Galileo Sanchez
@galileopy
Feb 16 2017 16:56
Why solve such a simple problem with react?
Bravi
@Bravilogy
Feb 16 2017 16:57
I couldn't find any other solutions :D

the problem is when we have

const mappings = {
   i: 'v',
   v: 's'
}

what will happen is all i characters will be replaced with v and then these replaced v characters will be replaced with s afterwards

Alexander Doroshenko
@aledoroshenko
Feb 16 2017 17:01
Guys, what's the right way _.sample like Lodash do? To get random element of collections.
Galileo Sanchez
@galileopy
Feb 16 2017 17:01
const mapChars = R.compose(join(""), map(prop(__, mappings)))
const mappings = {a: "b", b: "c"}
const sentence = 'ab';
const mapChars = compose(join(""), map(prop(__, mappings)))
mapChars(sentence)
@ram-bot
how do I make rambot eval stuff?
Bravi
@Bravilogy
Feb 16 2017 17:03
@galileopy ah one thing I haven't mentioned (sorry, my bad) is that there will be characters that are not in the mappings object
and they need to be left as they are
Galileo Sanchez
@galileopy
Feb 16 2017 17:04
so you change prop to propOr
Bravi
@Bravilogy
Feb 16 2017 17:04
propOr
hmm
didn't know that one
I'll have a look now, thanks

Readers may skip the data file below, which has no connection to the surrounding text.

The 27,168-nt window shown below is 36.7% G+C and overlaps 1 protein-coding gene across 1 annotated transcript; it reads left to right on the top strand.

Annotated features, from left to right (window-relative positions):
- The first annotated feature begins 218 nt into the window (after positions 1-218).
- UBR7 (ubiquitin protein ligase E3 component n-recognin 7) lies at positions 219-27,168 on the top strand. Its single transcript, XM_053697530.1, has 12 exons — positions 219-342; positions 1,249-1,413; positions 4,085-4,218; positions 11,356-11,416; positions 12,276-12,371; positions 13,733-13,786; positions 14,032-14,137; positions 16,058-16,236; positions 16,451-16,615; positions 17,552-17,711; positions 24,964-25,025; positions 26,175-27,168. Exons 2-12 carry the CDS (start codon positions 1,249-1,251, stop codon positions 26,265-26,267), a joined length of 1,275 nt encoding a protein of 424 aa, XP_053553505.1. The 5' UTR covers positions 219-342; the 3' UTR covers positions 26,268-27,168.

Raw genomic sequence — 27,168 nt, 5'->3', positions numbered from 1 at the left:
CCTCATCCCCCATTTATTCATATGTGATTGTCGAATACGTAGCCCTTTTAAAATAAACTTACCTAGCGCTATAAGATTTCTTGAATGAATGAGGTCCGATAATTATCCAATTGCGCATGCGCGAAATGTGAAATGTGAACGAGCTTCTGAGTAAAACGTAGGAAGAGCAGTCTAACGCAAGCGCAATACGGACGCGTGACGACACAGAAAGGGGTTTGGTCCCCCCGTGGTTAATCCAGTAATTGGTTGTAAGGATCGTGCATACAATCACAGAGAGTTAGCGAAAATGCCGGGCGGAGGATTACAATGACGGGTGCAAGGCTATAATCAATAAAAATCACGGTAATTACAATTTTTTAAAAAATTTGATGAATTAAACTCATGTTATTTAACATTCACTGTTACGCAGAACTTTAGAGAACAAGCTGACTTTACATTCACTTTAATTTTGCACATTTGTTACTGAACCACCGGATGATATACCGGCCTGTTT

but that piece of code is very useful, thank you
Denis Stoyanov
@xgrommx
Feb 16 2017 17:05
swap value in js var {a:b, b:a} = {a:10, b:20}
Brad Compton (he/him)
@Bradcomp
Feb 16 2017 17:06
@ram-bot
const mappings = {a: "b", b: "c"}
const sentence = 'ab';
const mapChars = compose(join(""), map(prop(__, mappings)))
mapChars(sentence)
ram-bot
@ram-bot
Feb 16 2017 17:06
'bc'
Brad Compton (he/him)
@Bradcomp
Feb 16 2017 17:08
@galileopy like that :)
Denis Stoyanov
@xgrommx
Feb 16 2017 17:09
filterWithKey and values with join will be awesome
or just reduce with hasKey
Bravi
@Bravilogy
Feb 16 2017 17:10
@ram-bot
const mappings = { a: 'b', b: 'c' };
const sentence = 'abdjasd';
const mapChars = compose(join(''), map(x => propOr(x, __, mappings)(x)));
mapChars(sentence)
ah
@ram-bot
const mappings = { a: 'b', b: 'c' };
const sentence = 'abdjasd';
const mapChars = compose(join(''), map(x => propOr(x, __, mappings)(x)));
mapChars(sentence)
ram-bot
@ram-bot
Feb 16 2017 17:11
'bcdjbsd'
Bravi
@Bravilogy
Feb 16 2017 17:11
yayy
Galileo Sanchez
@galileopy
Feb 16 2017 17:17